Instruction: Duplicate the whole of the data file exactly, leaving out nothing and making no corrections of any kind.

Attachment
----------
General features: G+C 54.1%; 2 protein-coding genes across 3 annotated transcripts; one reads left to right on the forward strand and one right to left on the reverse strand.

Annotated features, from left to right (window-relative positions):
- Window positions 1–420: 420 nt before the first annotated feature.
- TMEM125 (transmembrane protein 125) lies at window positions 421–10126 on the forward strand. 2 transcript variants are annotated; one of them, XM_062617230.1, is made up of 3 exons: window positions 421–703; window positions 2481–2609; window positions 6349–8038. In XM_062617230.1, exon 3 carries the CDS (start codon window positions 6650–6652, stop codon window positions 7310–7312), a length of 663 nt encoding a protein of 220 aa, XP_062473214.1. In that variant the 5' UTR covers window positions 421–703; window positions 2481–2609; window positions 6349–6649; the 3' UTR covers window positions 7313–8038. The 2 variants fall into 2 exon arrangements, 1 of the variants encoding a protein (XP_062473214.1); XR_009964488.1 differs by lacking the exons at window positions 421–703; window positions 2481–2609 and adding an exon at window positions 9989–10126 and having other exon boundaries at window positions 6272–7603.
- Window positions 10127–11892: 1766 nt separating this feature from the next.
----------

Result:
General features: G+C 54.1%; 2 protein-coding genes across 3 annotated transcripts; one reads left to right on the forward strand and one right to left on the reverse strand.

Annotated features, from left to right (window-relative positions):
- Window positions 1–420: 420 nt before the first annotated feature.
- TMEM125 (transmembrane protein 125) lies at window positions 421–10126 on the forward strand. 2 transcript variants are annotated; one of them, XM_062617230.1, is made up of 3 exons: window positions 421–703; window positions 2481–2609; window positions 6349–8038. In XM_062617230.1, exon 3 carries the CDS (start codon window positions 6650–6652, stop codon window positions 7310–7312), a length of 663 nt encoding a protein of 220 aa, XP_062473214.1. In that variant the 5' UTR covers window positions 421–703; window positions 2481–2609; window positions 6349–6649; the 3' UTR covers window positions 7313–8038. The 2 variants fall into 2 exon arrangements, 1 of the variants encoding a protein (XP_062473214.1); XR_009964488.1 differs by lacking the exons at window positions 421–703; window positions 2481–2609 and adding an exon at window positions 9989–10126 and having other exon boundaries at window positions 6272–7603.
- Window positions 10127–11892: 1766 nt separating this feature from the next.